Palm has launched a new Treo smartphone aimed at the European market, saying the device was specifically designed for Vodafone’s third-generation high-speed mobile network.
The Treo 750v, also the first Palm device unveiled in Europe to use Windows Mobile 5.0, will launch in seven countries by the end of the year, including France, Germany, Ireland, Italy, Spain and the UK.
“Expanding the Treo footprint globally is a key focus for Palm, and with collaborative marketing investments in Europe from Palm, Vodafone and Microsoft, we are confident we can captivate mobile professionals and businesses and help them be more productive in the office and on the go,” said Palm CEO Ed Colligan.
The hand-held device will feature a mobile phone, mobile e-mail and messaging, Web browsing and mobile organizing functions. The device comes ready to use Microsoft’s push e-mail solution and is meant to compete for corporate customers with Research In Motion’s BlackBerry.
The device comes to market after several weeks of speculation. The schedule projected by Palm appears to have the device debuting in the U.S. well into or even after the key fourth quarter holiday shopping season.
Palm is hoping to use the new device to gain ground in a market where RIM and Nokia have found traction, and which remains relatively small yet poised for growth. Yankee Group estimates that fewer than 5 million smartphones were sold in Europe last year, making up just 1 percent of total market for mobile devices.
However, the market for so-called “converged devices” is expected to explode to some US$50 billion annually worldwide by 2009, with Europe and its relatively advanced mobile networks the second largest space behind Asia.
Palm promised new devices would help lift its sales after it issued a disappointing quarterly report last week. In addition to the feature-laden 750v, Palm is expected to roll out a relatively affordable smartphone aimed at consumers and business users in the U.S. and elsewhere.
The new device is designed to attract European buyers because it is designed specifically for them, while earlier devices sold in Europe have been adaptations of devices first sold in the U.S.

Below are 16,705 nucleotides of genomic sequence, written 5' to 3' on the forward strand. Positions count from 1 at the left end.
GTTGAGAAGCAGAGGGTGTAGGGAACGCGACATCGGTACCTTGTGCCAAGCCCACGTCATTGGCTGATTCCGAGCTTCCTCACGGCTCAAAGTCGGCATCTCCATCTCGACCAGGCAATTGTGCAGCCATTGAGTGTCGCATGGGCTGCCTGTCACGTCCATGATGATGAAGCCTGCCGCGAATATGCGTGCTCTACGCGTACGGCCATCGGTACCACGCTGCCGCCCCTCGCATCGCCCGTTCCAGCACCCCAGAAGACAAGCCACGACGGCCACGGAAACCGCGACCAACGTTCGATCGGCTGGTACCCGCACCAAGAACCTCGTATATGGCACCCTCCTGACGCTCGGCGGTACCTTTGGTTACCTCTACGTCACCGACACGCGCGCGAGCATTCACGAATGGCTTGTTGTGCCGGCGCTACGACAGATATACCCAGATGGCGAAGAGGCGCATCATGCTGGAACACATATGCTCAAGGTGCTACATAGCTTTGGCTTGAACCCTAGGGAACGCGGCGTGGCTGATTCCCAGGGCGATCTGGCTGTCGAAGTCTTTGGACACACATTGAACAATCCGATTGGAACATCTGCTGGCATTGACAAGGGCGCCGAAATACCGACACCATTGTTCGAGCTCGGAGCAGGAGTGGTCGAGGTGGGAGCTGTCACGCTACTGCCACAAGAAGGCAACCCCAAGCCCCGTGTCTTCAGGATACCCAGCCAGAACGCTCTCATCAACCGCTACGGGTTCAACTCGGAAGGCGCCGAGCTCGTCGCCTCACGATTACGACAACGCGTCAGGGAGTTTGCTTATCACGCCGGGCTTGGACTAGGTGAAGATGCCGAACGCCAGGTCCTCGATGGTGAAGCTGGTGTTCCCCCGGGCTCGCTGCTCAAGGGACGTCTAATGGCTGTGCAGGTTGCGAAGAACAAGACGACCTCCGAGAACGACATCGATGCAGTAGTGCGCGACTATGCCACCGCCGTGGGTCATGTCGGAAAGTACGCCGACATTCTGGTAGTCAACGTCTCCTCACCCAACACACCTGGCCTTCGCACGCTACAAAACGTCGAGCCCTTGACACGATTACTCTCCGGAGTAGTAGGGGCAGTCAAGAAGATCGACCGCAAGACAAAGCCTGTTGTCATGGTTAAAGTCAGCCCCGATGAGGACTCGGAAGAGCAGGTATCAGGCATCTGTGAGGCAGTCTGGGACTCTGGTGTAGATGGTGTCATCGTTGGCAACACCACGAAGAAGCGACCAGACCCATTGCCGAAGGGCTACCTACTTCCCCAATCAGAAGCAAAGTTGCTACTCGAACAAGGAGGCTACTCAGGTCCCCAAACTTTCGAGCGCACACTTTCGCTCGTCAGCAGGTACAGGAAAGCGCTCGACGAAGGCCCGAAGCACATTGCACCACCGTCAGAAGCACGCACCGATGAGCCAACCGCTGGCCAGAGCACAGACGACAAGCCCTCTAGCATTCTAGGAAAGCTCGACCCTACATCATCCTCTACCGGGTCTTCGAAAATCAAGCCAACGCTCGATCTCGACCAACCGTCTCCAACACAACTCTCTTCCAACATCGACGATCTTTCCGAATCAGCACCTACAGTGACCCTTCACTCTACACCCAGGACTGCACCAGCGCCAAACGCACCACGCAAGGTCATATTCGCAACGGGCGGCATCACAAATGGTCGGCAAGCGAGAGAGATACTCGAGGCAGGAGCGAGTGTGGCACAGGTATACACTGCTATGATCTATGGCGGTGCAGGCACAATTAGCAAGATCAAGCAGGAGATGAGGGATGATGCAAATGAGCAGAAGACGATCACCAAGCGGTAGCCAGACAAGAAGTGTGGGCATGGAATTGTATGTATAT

Win for Microsoft?
The device also features new software upgrades to Windows Mobile, including Today Screen, which lets users dial their phones by typing in a few letters of a contact’s name or by clicking on a contact’s photo. It also includes enhanced security software built into the mobile operating system.
Because the mobile messaging market is still relatively small in Europe, Microsoft may be able to establish Windows Mobile there, said Endpoint Technologies analyst Roger Kay.
“Microsoft continues to invest in and evolve Windows Mobile even as device makers find the market growing slowly,” he said. Businesses that operate Windows on their networks and desktops and haven’t yet moved to adopt the BlackBerry for mobile e-mail may be more open to Windows devices for compatibility purposes, he added.
Even though smartphones still make up just a fraction of overall mobile device sales, device makers are aggressively jockeying for position, knowing that locking in users now will pave the way for future market share gains. That’s especially true in business settings, where corporations often want their employees standardized on one platform.
Earlier this week, Nokia said it would launch its new E62 smartphone in the U.S. and Canada later this month.